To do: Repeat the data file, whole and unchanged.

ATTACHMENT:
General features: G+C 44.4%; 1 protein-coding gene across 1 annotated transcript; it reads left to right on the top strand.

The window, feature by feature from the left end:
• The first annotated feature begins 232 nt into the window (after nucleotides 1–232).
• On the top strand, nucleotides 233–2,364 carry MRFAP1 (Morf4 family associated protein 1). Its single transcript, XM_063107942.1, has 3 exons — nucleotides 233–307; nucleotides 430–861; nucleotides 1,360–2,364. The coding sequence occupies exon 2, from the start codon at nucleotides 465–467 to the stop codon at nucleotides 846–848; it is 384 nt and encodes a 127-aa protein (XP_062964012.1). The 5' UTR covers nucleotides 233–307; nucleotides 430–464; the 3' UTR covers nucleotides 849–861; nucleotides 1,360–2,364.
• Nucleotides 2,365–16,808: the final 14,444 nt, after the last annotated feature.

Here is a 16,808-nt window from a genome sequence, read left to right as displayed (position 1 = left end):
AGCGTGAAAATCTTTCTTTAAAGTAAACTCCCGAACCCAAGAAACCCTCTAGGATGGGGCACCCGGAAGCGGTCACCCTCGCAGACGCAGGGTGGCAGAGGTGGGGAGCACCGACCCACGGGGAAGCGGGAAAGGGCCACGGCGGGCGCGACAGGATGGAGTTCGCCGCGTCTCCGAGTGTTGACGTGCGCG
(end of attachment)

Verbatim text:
General features: G+C 44.4%; 1 protein-coding gene across 1 annotated transcript; it reads left to right on the top strand.

The window, feature by feature from the left end:
• The first annotated feature begins 232 nt into the window (after nucleotides 1–232).
• On the top strand, nucleotides 233–2,364 carry MRFAP1 (Morf4 family associated protein 1). Its single transcript, XM_063107942.1, has 3 exons — nucleotides 233–307; nucleotides 430–861; nucleotides 1,360–2,364. The coding sequence occupies exon 2, from the start codon at nucleotides 465–467 to the stop codon at nucleotides 846–848; it is 384 nt and encodes a 127-aa protein (XP_062964012.1). The 5' UTR covers nucleotides 233–307; nucleotides 430–464; the 3' UTR covers nucleotides 849–861; nucleotides 1,360–2,364.
• Nucleotides 2,365–16,808: the final 14,444 nt, after the last annotated feature.

Here is a 16,808-nt window from a genome sequence, read left to right as displayed (position 1 = left end):
AGCGTGAAAATCTTTCTTTAAAGTAAACTCCCGAACCCAAGAAACCCTCTAGGATGGGGCACCCGGAAGCGGTCACCCTCGCAGACGCAGGGTGGCAGAGGTGGGGAGCACCGACCCACGGGGAAGCGGGAAAGGGCCACGGCGGGCGCGACAGGATGGAGTTCGCCGCGTCTCCGAGTGTTGACGTGCGCG